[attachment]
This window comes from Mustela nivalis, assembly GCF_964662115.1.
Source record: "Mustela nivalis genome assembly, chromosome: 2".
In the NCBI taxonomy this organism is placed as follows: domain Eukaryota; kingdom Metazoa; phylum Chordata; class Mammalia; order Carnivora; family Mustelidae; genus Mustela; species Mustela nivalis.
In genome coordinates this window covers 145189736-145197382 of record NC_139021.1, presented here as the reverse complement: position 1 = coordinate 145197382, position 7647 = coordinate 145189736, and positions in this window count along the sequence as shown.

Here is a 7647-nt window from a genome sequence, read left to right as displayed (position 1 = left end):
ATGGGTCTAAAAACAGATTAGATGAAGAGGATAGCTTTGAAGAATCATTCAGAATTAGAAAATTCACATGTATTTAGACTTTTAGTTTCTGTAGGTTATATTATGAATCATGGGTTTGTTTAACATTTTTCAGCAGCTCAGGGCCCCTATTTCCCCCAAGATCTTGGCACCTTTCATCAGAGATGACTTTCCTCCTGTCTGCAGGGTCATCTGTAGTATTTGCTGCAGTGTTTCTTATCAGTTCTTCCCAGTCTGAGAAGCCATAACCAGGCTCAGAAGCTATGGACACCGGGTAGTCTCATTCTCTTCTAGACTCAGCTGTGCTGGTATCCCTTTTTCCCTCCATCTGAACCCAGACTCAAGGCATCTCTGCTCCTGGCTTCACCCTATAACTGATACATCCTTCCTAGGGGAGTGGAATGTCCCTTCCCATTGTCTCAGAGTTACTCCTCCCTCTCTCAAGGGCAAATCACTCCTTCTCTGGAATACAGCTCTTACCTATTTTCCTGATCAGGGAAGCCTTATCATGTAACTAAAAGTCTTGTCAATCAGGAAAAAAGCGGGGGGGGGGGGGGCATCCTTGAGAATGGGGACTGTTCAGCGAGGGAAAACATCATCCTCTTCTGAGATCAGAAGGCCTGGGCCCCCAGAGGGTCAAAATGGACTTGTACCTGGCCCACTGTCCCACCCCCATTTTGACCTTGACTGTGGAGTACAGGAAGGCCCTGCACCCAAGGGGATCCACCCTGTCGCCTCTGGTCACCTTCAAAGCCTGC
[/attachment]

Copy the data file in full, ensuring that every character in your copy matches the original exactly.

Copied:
This window comes from Mustela nivalis, assembly GCF_964662115.1.
Source record: "Mustela nivalis genome assembly, chromosome: 2".
In the NCBI taxonomy this organism is placed as follows: domain Eukaryota; kingdom Metazoa; phylum Chordata; class Mammalia; order Carnivora; family Mustelidae; genus Mustela; species Mustela nivalis.
In genome coordinates this window covers 145189736-145197382 of record NC_139021.1, presented here as the reverse complement: position 1 = coordinate 145197382, position 7647 = coordinate 145189736, and positions in this window count along the sequence as shown.

Here is a 7647-nt window from a genome sequence, read left to right as displayed (position 1 = left end):
ATGGGTCTAAAAACAGATTAGATGAAGAGGATAGCTTTGAAGAATCATTCAGAATTAGAAAATTCACATGTATTTAGACTTTTAGTTTCTGTAGGTTATATTATGAATCATGGGTTTGTTTAACATTTTTCAGCAGCTCAGGGCCCCTATTTCCCCCAAGATCTTGGCACCTTTCATCAGAGATGACTTTCCTCCTGTCTGCAGGGTCATCTGTAGTATTTGCTGCAGTGTTTCTTATCAGTTCTTCCCAGTCTGAGAAGCCATAACCAGGCTCAGAAGCTATGGACACCGGGTAGTCTCATTCTCTTCTAGACTCAGCTGTGCTGGTATCCCTTTTTCCCTCCATCTGAACCCAGACTCAAGGCATCTCTGCTCCTGGCTTCACCCTATAACTGATACATCCTTCCTAGGGGAGTGGAATGTCCCTTCCCATTGTCTCAGAGTTACTCCTCCCTCTCTCAAGGGCAAATCACTCCTTCTCTGGAATACAGCTCTTACCTATTTTCCTGATCAGGGAAGCCTTATCATGTAACTAAAAGTCTTGTCAATCAGGAAAAAAGCGGGGGGGGGGGGGGCATCCTTGAGAATGGGGACTGTTCAGCGAGGGAAAACATCATCCTCTTCTGAGATCAGAAGGCCTGGGCCCCCAGAGGGTCAAAATGGACTTGTACCTGGCCCACTGTCCCACCCCCATTTTGACCTTGACTGTGGAGTACAGGAAGGCCCTGCACCCAAGGGGATCCACCCTGTCGCCTCTGGTCACCTTCAAAGCCTGC